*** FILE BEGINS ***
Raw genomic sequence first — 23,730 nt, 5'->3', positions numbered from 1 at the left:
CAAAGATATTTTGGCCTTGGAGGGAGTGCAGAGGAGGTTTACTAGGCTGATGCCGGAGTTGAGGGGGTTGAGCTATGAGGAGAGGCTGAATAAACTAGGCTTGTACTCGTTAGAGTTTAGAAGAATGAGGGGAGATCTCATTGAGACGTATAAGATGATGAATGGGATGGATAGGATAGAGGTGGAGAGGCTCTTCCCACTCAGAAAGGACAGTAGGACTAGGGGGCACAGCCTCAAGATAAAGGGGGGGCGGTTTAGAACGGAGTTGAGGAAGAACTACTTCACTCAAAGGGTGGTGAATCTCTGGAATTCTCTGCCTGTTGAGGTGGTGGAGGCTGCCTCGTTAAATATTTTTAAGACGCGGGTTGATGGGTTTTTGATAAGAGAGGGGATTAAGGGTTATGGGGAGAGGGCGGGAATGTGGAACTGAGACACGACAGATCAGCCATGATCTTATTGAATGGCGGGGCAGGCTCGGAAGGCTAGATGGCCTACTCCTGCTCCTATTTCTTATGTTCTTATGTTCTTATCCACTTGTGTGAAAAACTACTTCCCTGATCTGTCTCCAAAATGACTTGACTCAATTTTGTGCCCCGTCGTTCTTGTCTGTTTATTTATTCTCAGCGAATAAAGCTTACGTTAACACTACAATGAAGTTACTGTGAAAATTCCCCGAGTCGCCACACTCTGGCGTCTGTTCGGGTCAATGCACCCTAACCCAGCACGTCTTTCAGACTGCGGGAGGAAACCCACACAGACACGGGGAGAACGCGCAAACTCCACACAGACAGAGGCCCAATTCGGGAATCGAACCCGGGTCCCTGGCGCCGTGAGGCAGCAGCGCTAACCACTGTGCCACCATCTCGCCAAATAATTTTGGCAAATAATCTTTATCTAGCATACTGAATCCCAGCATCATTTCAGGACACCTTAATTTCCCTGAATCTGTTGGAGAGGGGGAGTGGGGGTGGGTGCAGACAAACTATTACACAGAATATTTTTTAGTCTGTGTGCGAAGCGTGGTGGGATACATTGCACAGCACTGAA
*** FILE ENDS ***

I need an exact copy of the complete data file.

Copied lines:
Raw genomic sequence first — 23,730 nt, 5'->3', positions numbered from 1 at the left:
CAAAGATATTTTGGCCTTGGAGGGAGTGCAGAGGAGGTTTACTAGGCTGATGCCGGAGTTGAGGGGGTTGAGCTATGAGGAGAGGCTGAATAAACTAGGCTTGTACTCGTTAGAGTTTAGAAGAATGAGGGGAGATCTCATTGAGACGTATAAGATGATGAATGGGATGGATAGGATAGAGGTGGAGAGGCTCTTCCCACTCAGAAAGGACAGTAGGACTAGGGGGCACAGCCTCAAGATAAAGGGGGGGCGGTTTAGAACGGAGTTGAGGAAGAACTACTTCACTCAAAGGGTGGTGAATCTCTGGAATTCTCTGCCTGTTGAGGTGGTGGAGGCTGCCTCGTTAAATATTTTTAAGACGCGGGTTGATGGGTTTTTGATAAGAGAGGGGATTAAGGGTTATGGGGAGAGGGCGGGAATGTGGAACTGAGACACGACAGATCAGCCATGATCTTATTGAATGGCGGGGCAGGCTCGGAAGGCTAGATGGCCTACTCCTGCTCCTATTTCTTATGTTCTTATGTTCTTATCCACTTGTGTGAAAAACTACTTCCCTGATCTGTCTCCAAAATGACTTGACTCAATTTTGTGCCCCGTCGTTCTTGTCTGTTTATTTATTCTCAGCGAATAAAGCTTACGTTAACACTACAATGAAGTTACTGTGAAAATTCCCCGAGTCGCCACACTCTGGCGTCTGTTCGGGTCAATGCACCCTAACCCAGCACGTCTTTCAGACTGCGGGAGGAAACCCACACAGACACGGGGAGAACGCGCAAACTCCACACAGACAGAGGCCCAATTCGGGAATCGAACCCGGGTCCCTGGCGCCGTGAGGCAGCAGCGCTAACCACTGTGCCACCATCTCGCCAAATAATTTTGGCAAATAATCTTTATCTAGCATACTGAATCCCAGCATCATTTCAGGACACCTTAATTTCCCTGAATCTGTTGGAGAGGGGGAGTGGGGGTGGGTGCAGACAAACTATTACACAGAATATTTTTTAGTCTGTGTGCGAAGCGTGGTGGGATACATTGCACAGCACTGAA